Abigail

        a pointer to the documentation that garantees things will happen this way.

        There is none.

        9. BECAUSE THE PROGRAM IS LICENSED FREE OF CHARGE, THERE IS NO WARRANTY FOR THE PROGRAM, TO THE EXTENT PERMITTED BY APPLICABLE LAW. [...]
        If you want guarantees, do not use Perl.

        But it is nowhere specified that $i will be incremented before or after an assignment.

        $i = $i++ is deparsed to ($i = ($i++)). Having $i tied and assigning to another tied variable tells me the increment happens before the assignment.

        look up the discussion of ++ in perlop. It says that it works as in C

        Perlop is wrong. Did the authors of Perl re-create all compiler/platform specific postincrement issues that exist in C? If not, how can its behaviour ever be the same?

        nowhere specified that $i will be incremented before or after an assignment

        perl's sourcecode is the specification - MANY things are not defined in the perldocs. And fortunately, this is compiler/platform independent. Anyway. Here's your specification:

        PP(pp_postinc) { dSP; dTARGET; if (SvTYPE(TOPs) > SVt_PVLV) DIE(aTHX_ PL_no_modify); sv_setsv(TARG, TOPs); if (!SvREADONLY(TOPs) && SvIOK_notUV(TOPs) && !SvNOK(TOPs) && !SvP +OK(TOPs) && SvIVX(TOPs) != IV_MAX) { ++SvIVX(TOPs); SvFLAGS(TOPs) &= ~(SVp_NOK|SVp_POK); } else sv_inc(TOPs); SvSETMAGIC(TOPs); if (!SvOK(TARG)) sv_setiv(TARG, 0); SETs(TARG); return NORMAL; }
        PP(pp_preinc) { dSP; if (SvTYPE(TOPs) > SVt_PVLV) DIE(aTHX_ PL_no_modify); if (!SvREADONLY(TOPs) && SvIOK_notUV(TOPs) && !SvNOK(TOPs) && !SvP +OK(TOPs) && SvIVX(TOPs) != IV_MAX) { ++SvIVX(TOPs); SvFLAGS(TOPs) &= ~(SVp_NOK|SVp_POK); } else /* Do all the PERL_PRESERVE_IVUV conditionals in sv_inc */ sv_inc(TOPs); SvSETMAGIC(TOPs); return NORMAL; }
        Pay special attention to dTARGET, sv_setsv and SETs in the postinc. As you can see, Perl does not delay the increment, but it does save the old value. (Which is because Perl can not optimise the same way C compilers do. At compile time, Perl cannot be sure if $i is a normal scalar or something special.)

        - Yes, I reinvent wheels.
        - Spam: Visit eurotraQ.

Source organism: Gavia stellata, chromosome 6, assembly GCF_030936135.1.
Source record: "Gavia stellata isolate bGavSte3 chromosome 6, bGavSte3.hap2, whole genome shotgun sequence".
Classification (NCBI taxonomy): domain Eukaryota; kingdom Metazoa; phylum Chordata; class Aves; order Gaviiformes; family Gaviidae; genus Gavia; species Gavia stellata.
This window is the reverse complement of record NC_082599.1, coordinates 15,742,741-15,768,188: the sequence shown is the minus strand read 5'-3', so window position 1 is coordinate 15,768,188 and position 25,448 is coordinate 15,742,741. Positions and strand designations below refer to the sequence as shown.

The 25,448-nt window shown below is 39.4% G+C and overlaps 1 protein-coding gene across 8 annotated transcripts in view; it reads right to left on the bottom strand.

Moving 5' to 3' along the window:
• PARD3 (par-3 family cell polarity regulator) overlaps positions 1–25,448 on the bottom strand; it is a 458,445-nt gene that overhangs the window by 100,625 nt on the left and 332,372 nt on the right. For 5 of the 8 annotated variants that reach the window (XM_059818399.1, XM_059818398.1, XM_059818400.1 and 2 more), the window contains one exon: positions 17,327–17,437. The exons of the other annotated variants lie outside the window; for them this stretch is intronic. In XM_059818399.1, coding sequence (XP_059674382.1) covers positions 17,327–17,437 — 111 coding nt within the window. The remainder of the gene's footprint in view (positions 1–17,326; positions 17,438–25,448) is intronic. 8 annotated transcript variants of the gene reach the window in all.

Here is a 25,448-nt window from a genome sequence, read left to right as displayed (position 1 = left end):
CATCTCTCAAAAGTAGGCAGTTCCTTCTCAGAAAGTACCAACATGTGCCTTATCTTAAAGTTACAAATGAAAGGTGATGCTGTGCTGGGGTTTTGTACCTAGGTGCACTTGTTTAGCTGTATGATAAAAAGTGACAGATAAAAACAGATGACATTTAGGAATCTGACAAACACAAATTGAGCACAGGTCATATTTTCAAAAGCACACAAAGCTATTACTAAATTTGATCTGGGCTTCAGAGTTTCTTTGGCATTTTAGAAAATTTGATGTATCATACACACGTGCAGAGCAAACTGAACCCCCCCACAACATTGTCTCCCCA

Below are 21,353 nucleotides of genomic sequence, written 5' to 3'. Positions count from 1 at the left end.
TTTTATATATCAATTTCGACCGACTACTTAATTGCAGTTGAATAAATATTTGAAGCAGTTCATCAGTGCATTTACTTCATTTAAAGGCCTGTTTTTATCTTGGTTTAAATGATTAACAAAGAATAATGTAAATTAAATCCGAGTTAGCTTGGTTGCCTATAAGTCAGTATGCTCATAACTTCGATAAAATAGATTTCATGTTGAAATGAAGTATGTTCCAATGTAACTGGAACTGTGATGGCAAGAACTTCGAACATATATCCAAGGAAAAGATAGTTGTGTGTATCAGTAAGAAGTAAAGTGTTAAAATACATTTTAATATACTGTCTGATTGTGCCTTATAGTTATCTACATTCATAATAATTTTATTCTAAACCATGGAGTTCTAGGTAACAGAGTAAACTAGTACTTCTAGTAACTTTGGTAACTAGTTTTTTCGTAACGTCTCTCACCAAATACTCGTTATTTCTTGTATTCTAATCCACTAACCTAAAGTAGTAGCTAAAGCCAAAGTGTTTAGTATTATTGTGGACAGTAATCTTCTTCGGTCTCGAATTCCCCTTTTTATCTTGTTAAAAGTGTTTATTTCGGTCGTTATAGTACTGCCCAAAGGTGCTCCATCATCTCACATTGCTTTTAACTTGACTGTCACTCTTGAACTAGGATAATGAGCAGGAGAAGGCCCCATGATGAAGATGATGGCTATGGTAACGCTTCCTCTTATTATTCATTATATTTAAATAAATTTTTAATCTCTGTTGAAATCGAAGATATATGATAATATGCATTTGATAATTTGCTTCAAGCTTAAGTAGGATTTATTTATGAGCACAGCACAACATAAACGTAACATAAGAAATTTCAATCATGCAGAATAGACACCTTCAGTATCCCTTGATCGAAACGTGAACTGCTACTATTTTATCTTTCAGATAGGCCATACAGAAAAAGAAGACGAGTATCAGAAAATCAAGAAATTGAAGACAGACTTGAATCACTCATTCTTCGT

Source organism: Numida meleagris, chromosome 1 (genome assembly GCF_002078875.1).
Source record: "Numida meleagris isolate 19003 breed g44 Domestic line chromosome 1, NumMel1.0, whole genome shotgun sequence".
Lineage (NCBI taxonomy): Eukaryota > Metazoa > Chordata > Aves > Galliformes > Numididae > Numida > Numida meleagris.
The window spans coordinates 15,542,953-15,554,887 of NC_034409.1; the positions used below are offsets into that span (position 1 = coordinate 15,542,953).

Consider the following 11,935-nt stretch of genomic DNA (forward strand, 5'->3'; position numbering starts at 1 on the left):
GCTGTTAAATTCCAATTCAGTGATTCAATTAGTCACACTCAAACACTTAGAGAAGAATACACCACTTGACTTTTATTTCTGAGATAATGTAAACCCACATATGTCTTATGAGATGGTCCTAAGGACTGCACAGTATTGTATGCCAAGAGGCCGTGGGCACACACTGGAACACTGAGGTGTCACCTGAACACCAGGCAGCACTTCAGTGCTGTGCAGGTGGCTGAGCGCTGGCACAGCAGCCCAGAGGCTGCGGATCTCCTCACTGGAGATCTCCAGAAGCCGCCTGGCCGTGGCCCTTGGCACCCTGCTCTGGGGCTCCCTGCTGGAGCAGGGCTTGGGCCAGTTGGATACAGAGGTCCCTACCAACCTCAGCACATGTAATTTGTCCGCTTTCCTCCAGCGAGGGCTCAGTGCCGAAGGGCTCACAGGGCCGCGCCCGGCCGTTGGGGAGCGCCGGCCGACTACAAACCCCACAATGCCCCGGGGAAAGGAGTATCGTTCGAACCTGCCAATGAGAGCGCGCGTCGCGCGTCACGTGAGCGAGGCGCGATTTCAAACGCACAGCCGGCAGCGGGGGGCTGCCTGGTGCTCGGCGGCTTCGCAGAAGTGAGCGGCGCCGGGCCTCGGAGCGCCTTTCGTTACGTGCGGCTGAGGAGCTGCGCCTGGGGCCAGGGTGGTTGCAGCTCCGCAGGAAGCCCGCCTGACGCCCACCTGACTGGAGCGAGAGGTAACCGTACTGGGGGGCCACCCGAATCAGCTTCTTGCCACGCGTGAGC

(I really should know better than to walk into this firestorm, but I just can't help myself...)

      The two of you obviously mean different things by "defined".

      Abigail says that $i = $i++ is undefined because it is not declared in the Perl (or C) language specs. Juerd says that it is defined because it has consistently behaved in the same way for as long as anyone can remember.

      In my experience, Abigail's definition of definedness is the one most commonly (and, many would argue, most properly) used in this context. While the behaviour of $i = $i++ may be deterministic, the fact remains that its behaviour is merely an artifact of how it is implemented and should not be relied upon, because, without any implementation-independent specification of its behaviour, next release of perl is free to arbitrarily change it for any reason (or no reason at all).

      Proof by experimentation's not valid for programming languages. Bad, bad idea. (This isn't physics here--the rules of the universe are subject to change from version to versions) Only what the standard, or the documentation, guarantees is valid to count on. Everything else should be considered a quirk of the implementation.

      This bit, in particular, could easily be changed with a small cahnge to the optimizer, or optree generator. That it hasn't happened is mainly because nobody's bothered. (Well, because that part of the code's reasonably scary) Because of the way that perl works internally, both the pre and post increment versions of that code could easily resolve to 6.

      Trust Abigail here. Don't count on the behaviour of multiple manipulations to a variable without an intervening sequence point.

        Only what the standard, or the documentation, guarantees is valid to count on. Everything else should be considered a quirk of the implementation.

        Shouldn't there be a lot more documentation, then? Increments and decrements are not the only things being documented vaguely.

        - Yes, I reinvent wheels.
        - Spam: Visit eurotraQ.
        

Re: Re: Incrementing a Hash Value
by NodeReaper (Curate) on Jun 14, 2002 at 14:34 UTC

    Reason: (Petruchio) (Delete) Empty node.

    For more information on this node visit: this

Re: Re: Incrementing a Hash Value
by ignatz (Vicar) on Jun 14, 2002 at 21:20 UTC
    Why is this difficult to grasp? It seems like good common sense to me.
    ()-()
     \"/
      `